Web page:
Danube Bistro: Dumplings to Die For, Prices That Kill

All will be well, until you pay the bill.

Not unlike the meandering Danube River itself, the peripatetic menu at Danube Bistro starts in the Czech Republic (svickova), then passes through Hungary (goulash), Russia (beef stroganoff), Slovakia (chicken Montenegro), Austria (Wiener schnitzel), France (trout amandine), and San Francisco (cioppino) before dissolving into the vast waters of "Continental cuisine." And as along the river, there are peaks and valleys, charming passages alternating with blank, empty stretches. Both Danubes can be pricey to traverse, but only the bistro provides bread dumplings on the side. Lubos Szabo, a Slovak, and his wife, Nancy Montalvo, opened Danube Bistro three months ago in Bellevue's rapidly growing downtown, a few blocks off the shopping–dining arteries that are flush with money during dinnertime. Working out of a microscopic kitchen, the owners' chef, Martin Smejkal, puts out business-crowd lunches and bistro dinners that draw a clientele whose English is inflected with the accents of Danubean languages. Smejkal's bread dumplings, or knedliky, are quite possibly the world's most perfect expression of starch: Torn-up bread is mixed with milk, flour, and seasonings into a batter. Then it's rolled into a log as big around as an English muffin, wrapped in cloth, and boiled. Sliced into half-inch ovals, the dumplings come out airy, white, and soothing, their Swiss cheese–like holes the ultimate sponge for every last quarter-teaspoon of meat juices on the plate. Knedliky are to Wonder Bread what the éclair is to the Twinkie. Three or four of these dumplings come with the goulash, a thick, wine-darkened beef stew that's so rich, Dilettante could almost claim ownership. The dumplings pick up all the syrupy, caraway-scented braising liquid from the sweet red cabbage that accompanies a roast duck whose fat has melted away in the oven, leaving crackly skin and well-basted meat. (The ultrasweet cabbage only works as a counterpart to the meat; its sweetness overpowers the dumplings.) Knedliky also come with the chicken paprikash, a Wednesday-night mom dinner once loved by the Hapsburgs. The chef's version is more maternal than imperial: strips of chicken breast meat sautéed with an orange-hued sour cream sauce that fills up a hollowed-out green pepper and spills out and over, slowly enveloping the dumplings. But more important, the dumplings are part of Danube's two best dishes: The first is a Holy Trinity called "vepro, knedlo, zelo"—roast pork slathered in sauerkraut, the wine-braised cabbage, with its soft tanginess, serving as both vegetable and sauce. The second is svickova (pronounced svitch-kova), a couple of paper-thin slices of beef tenderloin marinated and then half-braised, half-roasted, along with roots like onions, carrots, and parsnips. The roasted vegetables are pureed into a creamy sauce the color of a beaten egg, which covered the plate. The sauce was the heart of the dish, with delicate traces of lemon zest bringing out the sweetness of the carrots and parsnips. I dispatched the beef in a few bites but barely missed it after it was gone, and only stopped eating the sauce when the last bite of dumpling was gone. There are quite a few dishes on the menu that aren't served with dumplings—salmon with beurre blanc, for instance, or radiatore with Gorgonzola sauce, or rack of lamb with cognac-mustard sauce (at $29, the steepest price on the menu)—but I didn't order a single one; if it looked like something I could order at a golf club, then that's where I'd prefer to eat it. Similarly, the appetizers ranged from bistro clichés like crab cakes and Caesar salads to unfamiliar Czech bites; but this time the quality was less predictable. Balsamic vinegar dripped off every leaf of a spinach salad, drowning out the flavors of the red onions, goat cheese, and brown-sugar-coated walnuts tossed with the greens. Conversely, the fried calamari, another appetizer I've all but given up on, was so good—coated with just the right amount of batter to get all nubbly and crunchy in the fryer before the squid could turn to rubber—we had no need to dip it in marinara sauce. A squeeze of lemon was perfect. Though garnished with minced, unseasoned roasted red peppers, chopped-cauliflower croquettes the size of hamburger patties were perfectly tasty. And a sausage plate had a few slices of hearty, well-smoked Eastern European dry-cured sausages, as well as smoked Gouda and Brie. The only Danube-sounding dessert is a decent apple-walnut strudel with whip-cream pompons, a scoop of vanilla ice cream, and chocolate-syrup squiggles worthy of Jackson Pollock. Montalvo is the main server, and if you sit on the first floor of the small, high-ceilinged restaurant, under the mezzanine, she's solicitous without butting in on the conversation—and she remembered me when I returned a month after my first visit. Up on the brighter, quieter second level, where the pale yellow walls emerge from the shadow of the mezzanine, it's easier to get stranded, though the chef shyly made the rounds of all the tables once the dinner slowed. Given the warmth of the owners and the tastiness of the restaurant's Eastern European food, I enjoyed both of my meals at Danube Bistro—up until a certain moment. That moment was paying the bill. I waited to share the bad news with my guests until after we'd waved good-bye to our hosts. We'd be burbling away about how satisfying the goulash or the sauerkraut was and just as we turned the corner, I would lean over and whisper, "That meal cost us $50 a person." All signs of contentment would disappear, replaced by quick flashes of disbelief, then outrage, settling finally into disappointment. Why begrudge paying special-event prices to a homey, perfectly lovely mom-and-pop bistro serving food with no pretense and good flavors? I'm sure downtown Bellevue is no cheap place to do business, but for $40–60 a person, I expect more polish, complexity, theatricality—not a bowl of stew with a couple of pieces of steamed broccoli and a little chopped parsley around the rim. I wish Szabo and Montalvo all the happiness and customers they hope for. I also wish they'd drop entrée prices five to 10 dollars so I could indulge my new craving for svickova and dumplings without feeling like I've signed up for a three-day cruise.Price Check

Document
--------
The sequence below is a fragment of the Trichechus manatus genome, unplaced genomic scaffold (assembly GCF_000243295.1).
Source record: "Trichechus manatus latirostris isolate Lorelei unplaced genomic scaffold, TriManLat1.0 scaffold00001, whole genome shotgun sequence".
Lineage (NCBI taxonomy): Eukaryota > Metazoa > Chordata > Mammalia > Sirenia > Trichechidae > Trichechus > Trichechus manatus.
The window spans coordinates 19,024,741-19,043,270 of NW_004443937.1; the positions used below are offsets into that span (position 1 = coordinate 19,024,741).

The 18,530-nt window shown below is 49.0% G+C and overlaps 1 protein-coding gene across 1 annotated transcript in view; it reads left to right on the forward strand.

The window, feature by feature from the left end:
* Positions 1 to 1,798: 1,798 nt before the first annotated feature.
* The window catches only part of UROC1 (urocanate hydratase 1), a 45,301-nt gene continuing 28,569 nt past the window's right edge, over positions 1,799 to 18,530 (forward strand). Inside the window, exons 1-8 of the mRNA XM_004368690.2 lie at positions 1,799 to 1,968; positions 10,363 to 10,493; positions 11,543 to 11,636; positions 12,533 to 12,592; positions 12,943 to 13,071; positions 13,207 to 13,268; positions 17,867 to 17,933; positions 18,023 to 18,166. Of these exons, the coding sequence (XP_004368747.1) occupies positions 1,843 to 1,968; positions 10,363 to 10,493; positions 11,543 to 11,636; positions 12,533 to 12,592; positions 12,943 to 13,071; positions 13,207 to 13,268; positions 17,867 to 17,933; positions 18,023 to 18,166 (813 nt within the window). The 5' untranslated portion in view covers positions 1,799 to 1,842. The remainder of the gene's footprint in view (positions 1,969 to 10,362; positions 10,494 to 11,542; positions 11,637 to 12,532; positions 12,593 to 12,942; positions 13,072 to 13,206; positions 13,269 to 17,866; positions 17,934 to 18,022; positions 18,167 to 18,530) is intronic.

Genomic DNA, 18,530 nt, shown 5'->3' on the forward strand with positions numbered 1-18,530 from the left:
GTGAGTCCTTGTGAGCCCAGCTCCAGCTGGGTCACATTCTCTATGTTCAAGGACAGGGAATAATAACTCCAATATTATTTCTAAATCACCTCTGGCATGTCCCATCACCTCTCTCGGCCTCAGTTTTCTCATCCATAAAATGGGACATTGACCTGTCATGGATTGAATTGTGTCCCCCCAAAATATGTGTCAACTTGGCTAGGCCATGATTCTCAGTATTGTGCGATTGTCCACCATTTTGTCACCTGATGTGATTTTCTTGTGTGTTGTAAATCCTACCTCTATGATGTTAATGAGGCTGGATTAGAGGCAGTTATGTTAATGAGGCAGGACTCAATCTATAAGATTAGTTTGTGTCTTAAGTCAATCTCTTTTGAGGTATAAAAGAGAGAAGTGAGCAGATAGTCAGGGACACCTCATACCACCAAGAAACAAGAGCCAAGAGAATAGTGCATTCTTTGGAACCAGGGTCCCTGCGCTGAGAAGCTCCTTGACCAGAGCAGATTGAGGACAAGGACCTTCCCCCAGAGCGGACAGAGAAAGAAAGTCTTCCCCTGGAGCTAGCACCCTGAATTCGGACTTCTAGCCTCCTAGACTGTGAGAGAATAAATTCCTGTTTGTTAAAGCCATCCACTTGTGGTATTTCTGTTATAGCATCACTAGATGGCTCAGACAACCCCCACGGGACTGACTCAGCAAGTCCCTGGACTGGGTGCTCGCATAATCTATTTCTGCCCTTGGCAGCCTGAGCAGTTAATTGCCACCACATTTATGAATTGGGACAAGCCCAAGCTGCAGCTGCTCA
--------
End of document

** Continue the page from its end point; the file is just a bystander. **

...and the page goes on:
Spinach salad  $8

  Calamari $8

  Goulash $19

  Vepro, knedlo, zelo $20

  Roasted duck $21

  Svickova $26

  Strudel $7.50 jkauffman@seattleweekly.com